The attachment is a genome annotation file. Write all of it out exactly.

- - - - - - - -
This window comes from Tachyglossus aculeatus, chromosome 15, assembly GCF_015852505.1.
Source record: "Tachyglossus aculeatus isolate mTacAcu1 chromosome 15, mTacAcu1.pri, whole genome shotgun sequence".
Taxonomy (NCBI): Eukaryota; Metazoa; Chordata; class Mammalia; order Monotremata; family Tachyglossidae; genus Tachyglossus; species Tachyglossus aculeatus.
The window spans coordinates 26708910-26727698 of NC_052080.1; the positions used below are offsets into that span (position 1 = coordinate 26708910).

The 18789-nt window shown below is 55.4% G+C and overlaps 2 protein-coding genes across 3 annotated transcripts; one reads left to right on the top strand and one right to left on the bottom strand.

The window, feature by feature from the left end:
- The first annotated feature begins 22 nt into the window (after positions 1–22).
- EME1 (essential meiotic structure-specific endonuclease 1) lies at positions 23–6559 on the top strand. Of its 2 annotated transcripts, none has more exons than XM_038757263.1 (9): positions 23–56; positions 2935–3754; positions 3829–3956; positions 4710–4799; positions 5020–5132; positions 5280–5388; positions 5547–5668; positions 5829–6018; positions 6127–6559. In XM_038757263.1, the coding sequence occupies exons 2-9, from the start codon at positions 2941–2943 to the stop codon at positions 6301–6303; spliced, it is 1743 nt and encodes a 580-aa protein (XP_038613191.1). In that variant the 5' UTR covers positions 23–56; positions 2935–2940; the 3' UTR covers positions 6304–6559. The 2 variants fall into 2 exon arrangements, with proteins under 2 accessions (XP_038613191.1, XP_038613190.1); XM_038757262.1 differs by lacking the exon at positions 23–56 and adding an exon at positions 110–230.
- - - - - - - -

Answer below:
This window comes from Tachyglossus aculeatus, chromosome 15, assembly GCF_015852505.1.
Source record: "Tachyglossus aculeatus isolate mTacAcu1 chromosome 15, mTacAcu1.pri, whole genome shotgun sequence".
Taxonomy (NCBI): Eukaryota; Metazoa; Chordata; class Mammalia; order Monotremata; family Tachyglossidae; genus Tachyglossus; species Tachyglossus aculeatus.
The window spans coordinates 26708910-26727698 of NC_052080.1; the positions used below are offsets into that span (position 1 = coordinate 26708910).

The 18789-nt window shown below is 55.4% G+C and overlaps 2 protein-coding genes across 3 annotated transcripts; one reads left to right on the top strand and one right to left on the bottom strand.

The window, feature by feature from the left end:
- The first annotated feature begins 22 nt into the window (after positions 1–22).
- EME1 (essential meiotic structure-specific endonuclease 1) lies at positions 23–6559 on the top strand. Of its 2 annotated transcripts, none has more exons than XM_038757263.1 (9): positions 23–56; positions 2935–3754; positions 3829–3956; positions 4710–4799; positions 5020–5132; positions 5280–5388; positions 5547–5668; positions 5829–6018; positions 6127–6559. In XM_038757263.1, the coding sequence occupies exons 2-9, from the start codon at positions 2941–2943 to the stop codon at positions 6301–6303; spliced, it is 1743 nt and encodes a 580-aa protein (XP_038613191.1). In that variant the 5' UTR covers positions 23–56; positions 2935–2940; the 3' UTR covers positions 6304–6559. The 2 variants fall into 2 exon arrangements, with proteins under 2 accessions (XP_038613191.1, XP_038613190.1); XM_038757262.1 differs by lacking the exon at positions 23–56 and adding an exon at positions 110–230.